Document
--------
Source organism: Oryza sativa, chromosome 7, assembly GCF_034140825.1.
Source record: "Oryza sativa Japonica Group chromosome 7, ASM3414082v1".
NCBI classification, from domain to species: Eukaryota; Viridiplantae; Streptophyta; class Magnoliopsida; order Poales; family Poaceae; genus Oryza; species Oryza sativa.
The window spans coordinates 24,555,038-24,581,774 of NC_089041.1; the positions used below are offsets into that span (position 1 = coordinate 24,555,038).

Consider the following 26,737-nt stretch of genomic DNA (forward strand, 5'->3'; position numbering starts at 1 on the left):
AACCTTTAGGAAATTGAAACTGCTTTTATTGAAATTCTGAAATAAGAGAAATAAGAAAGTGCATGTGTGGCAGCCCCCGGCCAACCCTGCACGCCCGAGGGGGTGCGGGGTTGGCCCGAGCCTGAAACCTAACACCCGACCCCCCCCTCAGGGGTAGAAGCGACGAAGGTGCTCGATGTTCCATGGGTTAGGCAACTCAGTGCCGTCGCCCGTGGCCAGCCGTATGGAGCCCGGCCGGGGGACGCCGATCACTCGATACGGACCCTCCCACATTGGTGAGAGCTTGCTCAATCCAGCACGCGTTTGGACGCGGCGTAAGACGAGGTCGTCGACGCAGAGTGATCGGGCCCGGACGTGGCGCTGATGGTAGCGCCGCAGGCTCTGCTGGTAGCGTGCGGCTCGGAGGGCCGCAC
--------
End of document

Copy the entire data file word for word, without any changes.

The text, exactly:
Source organism: Oryza sativa, chromosome 7, assembly GCF_034140825.1.
Source record: "Oryza sativa Japonica Group chromosome 7, ASM3414082v1".
NCBI classification, from domain to species: Eukaryota; Viridiplantae; Streptophyta; class Magnoliopsida; order Poales; family Poaceae; genus Oryza; species Oryza sativa.
The window spans coordinates 24,555,038-24,581,774 of NC_089041.1; the positions used below are offsets into that span (position 1 = coordinate 24,555,038).

Consider the following 26,737-nt stretch of genomic DNA (forward strand, 5'->3'; position numbering starts at 1 on the left):
AACCTTTAGGAAATTGAAACTGCTTTTATTGAAATTCTGAAATAAGAGAAATAAGAAAGTGCATGTGTGGCAGCCCCCGGCCAACCCTGCACGCCCGAGGGGGTGCGGGGTTGGCCCGAGCCTGAAACCTAACACCCGACCCCCCCCTCAGGGGTAGAAGCGACGAAGGTGCTCGATGTTCCATGGGTTAGGCAACTCAGTGCCGTCGCCCGTGGCCAGCCGTATGGAGCCCGGCCGGGGGACGCCGATCACTCGATACGGACCCTCCCACATTGGTGAGAGCTTGCTCAATCCAGCACGCGTTTGGACGCGGCGTAAGACGAGGTCGTCGACGCAGAGTGATCGGGCCCGGACGTGGCGCTGATGGTAGCGCCGCAGGCTCTGCTGGTAGCGTGCGGCTCGGAGGGCCGCAC